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 More on Sherry
 Eric Texier 2000 Chateauneuf-du-Pape Blanc ($25)

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More on Sherry

Every now and then a Wine Advisor topic generates such an unexpected amount of responses in E-mail and on our interactive forum that it demands a quick follow-up to cover all the questions and comments that came in.

Given my perception that Sherry is a niche market even among serious wine fanciers, I was pleasantly surprised by the outpouring of mail that followed Monday's brief discussion and tasting note.

So let's stick with the subject for one more day as I hit some of the high points raised in your responses.

A full bottle of Sherry, a fortified wine with an alcohol content typically ranging from 16 to 20 percent, is really too much of a portion for an individual or even a couple to handle in a sitting. So it's no surprise that the most frequently asked question about Sherry is, "How long can I keep it once I've opened the bottle?"

I wish there was a simple answer, but the correct response is, "It depends." Exposure to air causes quick deterioration in wine, but Sherry - like its cousin Madeira - is naturally oxidized, so additional exposure to oxygen isn't as harmful to most Sherries as it is to table wines. Alcoholic fortification also helps preserve it.

So, particularly the heavier and sweeter Sherries - Olorosos and Creams, Moscatel and Pedro Ximenez - will hold up quite well if you simply put the cork back in and put them in the refrigerator. They won't keep forever. Eventually their flavors will become dull and funky. But Sherries of this style should be drinkable for a week to several weeks, depending on your taste - and may remain usable as a cooking ingredient for longer still.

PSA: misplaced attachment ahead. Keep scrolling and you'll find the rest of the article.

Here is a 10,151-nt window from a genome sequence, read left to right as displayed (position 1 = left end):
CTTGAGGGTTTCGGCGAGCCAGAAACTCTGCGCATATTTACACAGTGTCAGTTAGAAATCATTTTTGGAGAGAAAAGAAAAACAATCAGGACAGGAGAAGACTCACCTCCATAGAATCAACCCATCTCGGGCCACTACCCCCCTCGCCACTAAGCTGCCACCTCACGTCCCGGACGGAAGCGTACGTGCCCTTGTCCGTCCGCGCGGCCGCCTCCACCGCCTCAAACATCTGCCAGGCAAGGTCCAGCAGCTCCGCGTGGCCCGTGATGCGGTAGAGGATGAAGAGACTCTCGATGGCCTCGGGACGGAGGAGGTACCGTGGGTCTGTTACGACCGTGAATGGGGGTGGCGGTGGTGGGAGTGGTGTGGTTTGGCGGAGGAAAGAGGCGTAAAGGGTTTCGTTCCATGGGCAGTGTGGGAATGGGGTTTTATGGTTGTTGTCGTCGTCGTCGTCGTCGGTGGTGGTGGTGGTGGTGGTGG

Don't try this with Fino, however, or with its cousin Manzanilla. These are the lightest and most delicate Sherries, and they are fragile, deteriorate quickly once the bottle is opened. I would keep leftover Fino or Manzanilla tightly corked in the refrigerator and plan to enjoy the rest of the bottle within a couple of days.

Also, in contrast with my general advice about serving Sherry at room temperature or cool cellar temperature, Fino (and Manzanilla) is usually served cold.

Sherry is made to be ready to drink, and it's not really intended for cellaring; it won't evolve significantly (or gain value) from extended aging. But you can keep the richer, sweeter Sherries on a wine rack or in the cellar for some time without any harm being done. Again, don't do this with Fino or Manzanilla. In fact, these delicate items are probably drunk best in Spain, and should be approached skeptically in other parts of the world unless you are dealing with a trustworthy retailer who can assure you that the stock is fresh.

Several experts took me to task for failing to mention this category in Monday's article. Guilty as charged. Frankly, to keep the article within our highly stretchable "30 second" limit, I neglected to mention it. Dry and tart, delicate and subtle, Manzanilla is similar to Fino but is made in Sanlucar de Barrameda, about 15 kilometers away from Jerez (Sherry), and has a character all its own.

The conventional wisdom expects a "salty" taste in Manzanilla (sometimes attributed to its proximity to the seacoast), although I'm not convinced that I could consistently tell a Manzanilla from a Fino in a blind tasting. If you're buying Manzanilla, follow the same rules as for Fino: Buy it fresh, don't let it age, and don't expect the leftovers to last.

I had at least one request from a reader looking for a $100 bottle of Sherry for a special gift. Frankly, Sherry is such a value category that I'm not aware of any bottles approaching that price.

However, one respected Sherry producer, Emilio Lustau, offers a fairly wide range of Sherries labeled "Almacenista," making commercial use of an old Sherry-industry term for suppliers who sell what might be described as "small-batch" Sherries from individual producers or vineyards. Lustau Almacenistas usually retail in the $20 to $40 range and can be quite interesting. For more information check the Emilio Lustau Website
or look for Almacenistas at,